Evaluation of a computerized contraceptive decision aid: A randomized controlled trial

Tessa Madden, Jessica Holttum, Ragini Maddipati, Gina M. Secura, Robert F. Nease, Jeffrey F. Peipert, Mary C. Politi

Research output: Contribution to journalArticlepeer-review

Abstract

Objective: To evaluate the effectiveness of a contraceptive decision aid in reducing decisional conflict among women seeking reversible contraception. Study Design: We conducted a randomized trial of a computer-based decision aid compared to a control group for women presenting for reversible contraception at two clinics affiliated with an academic medical center. The primary outcome was change in decisional conflict, measured before and after the healthcare visit using the validated Decisional Conflict Scale. We hypothesized the decision aid would reduce the decisional conflict score by 10 points on a 100-point scale (0 = no conflict, 100 = high conflict) compared to the control group. Secondary outcomes included contraceptive method chosen and satisfaction with the healthcare visit. Results: We enrolled and randomized 253 women, and 241 had complete data for our primary outcome. Overall, pre-visit decisional conflict scores were low, reflecting low levels of decisional conflict in our sample; median score 15 (range 0–80) in the decision aid and 10 (0–85) in the control group (p = 0.45). Both groups had a similar reduction in median decisional conflict after the healthcare visit: −10 (−80 to 25) and −10 (−60 to 5) in the decision aid and control groups respectively (p = 0.99). Choice of contraception (p = 0.23) and satisfaction with healthcare provider (p = 0.79) also did not differ by study group. Conclusions: Decisional conflict around contraception was low in both groups at baseline. Use of a computerized contraceptive decision aid did not reduce decisional conflict, alter method choice, or impact satisfaction compared to the control group among women choosing reversible contraception. Implications: Use of a computerized contraceptive decision aid did not reduce decisional conflict or alter method choice compared to the control group among women choosing reversible contraception. Future studies could focus on testing the decision aid in different clinical settings, especially where barriers to providing comprehensive contraceptive counseling exist.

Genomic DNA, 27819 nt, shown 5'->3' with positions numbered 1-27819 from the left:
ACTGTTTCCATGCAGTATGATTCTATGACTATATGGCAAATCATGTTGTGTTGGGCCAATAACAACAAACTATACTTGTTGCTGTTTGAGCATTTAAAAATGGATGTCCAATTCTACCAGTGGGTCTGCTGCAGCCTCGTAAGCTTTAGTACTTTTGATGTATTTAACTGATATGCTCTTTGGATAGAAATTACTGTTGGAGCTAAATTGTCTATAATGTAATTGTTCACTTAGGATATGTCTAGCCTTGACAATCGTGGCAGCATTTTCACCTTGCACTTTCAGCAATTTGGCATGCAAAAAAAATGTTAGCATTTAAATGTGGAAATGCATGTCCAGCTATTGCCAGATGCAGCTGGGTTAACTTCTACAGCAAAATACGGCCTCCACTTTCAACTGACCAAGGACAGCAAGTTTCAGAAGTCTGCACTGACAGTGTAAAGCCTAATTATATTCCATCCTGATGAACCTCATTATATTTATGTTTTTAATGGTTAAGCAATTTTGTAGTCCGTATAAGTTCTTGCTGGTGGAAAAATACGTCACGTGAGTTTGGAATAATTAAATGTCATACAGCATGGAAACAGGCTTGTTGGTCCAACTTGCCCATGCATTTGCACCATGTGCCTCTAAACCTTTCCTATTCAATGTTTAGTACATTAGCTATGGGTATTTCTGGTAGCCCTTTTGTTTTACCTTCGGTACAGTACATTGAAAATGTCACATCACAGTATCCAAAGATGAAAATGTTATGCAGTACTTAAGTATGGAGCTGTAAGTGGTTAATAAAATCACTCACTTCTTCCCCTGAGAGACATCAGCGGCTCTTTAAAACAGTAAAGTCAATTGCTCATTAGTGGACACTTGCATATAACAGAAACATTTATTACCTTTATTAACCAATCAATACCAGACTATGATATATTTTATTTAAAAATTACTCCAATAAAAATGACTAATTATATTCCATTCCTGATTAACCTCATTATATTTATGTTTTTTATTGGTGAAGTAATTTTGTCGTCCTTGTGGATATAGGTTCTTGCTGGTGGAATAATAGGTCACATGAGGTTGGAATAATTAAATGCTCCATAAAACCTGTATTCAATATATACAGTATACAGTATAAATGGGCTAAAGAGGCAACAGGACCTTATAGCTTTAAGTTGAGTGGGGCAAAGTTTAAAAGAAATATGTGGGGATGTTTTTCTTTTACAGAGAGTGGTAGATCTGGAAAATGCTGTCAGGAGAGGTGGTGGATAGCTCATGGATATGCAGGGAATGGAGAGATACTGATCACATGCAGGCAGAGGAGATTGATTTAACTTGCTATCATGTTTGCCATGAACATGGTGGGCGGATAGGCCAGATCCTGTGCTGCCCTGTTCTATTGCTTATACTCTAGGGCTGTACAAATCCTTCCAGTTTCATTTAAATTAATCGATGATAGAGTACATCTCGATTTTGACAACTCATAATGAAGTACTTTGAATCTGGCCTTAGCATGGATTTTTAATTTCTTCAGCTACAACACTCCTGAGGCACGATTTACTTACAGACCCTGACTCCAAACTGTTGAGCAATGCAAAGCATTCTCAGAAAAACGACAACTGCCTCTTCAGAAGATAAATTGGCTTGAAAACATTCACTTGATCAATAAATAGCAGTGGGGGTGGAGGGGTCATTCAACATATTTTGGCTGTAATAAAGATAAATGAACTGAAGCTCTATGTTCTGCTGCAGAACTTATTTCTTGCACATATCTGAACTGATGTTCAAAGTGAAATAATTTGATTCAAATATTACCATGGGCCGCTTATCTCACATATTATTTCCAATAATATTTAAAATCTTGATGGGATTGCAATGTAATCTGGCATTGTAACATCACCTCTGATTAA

Original languageEnglish
Pages (from-to)339-345
Number of pages7
JournalContraception
Volume102
Issue number5
DOIs
StatePublished - Nov 2020

Keywords

  • Contraception
  • Contraceptive counseling
  • Decisional conflict
  • Patient decision aid

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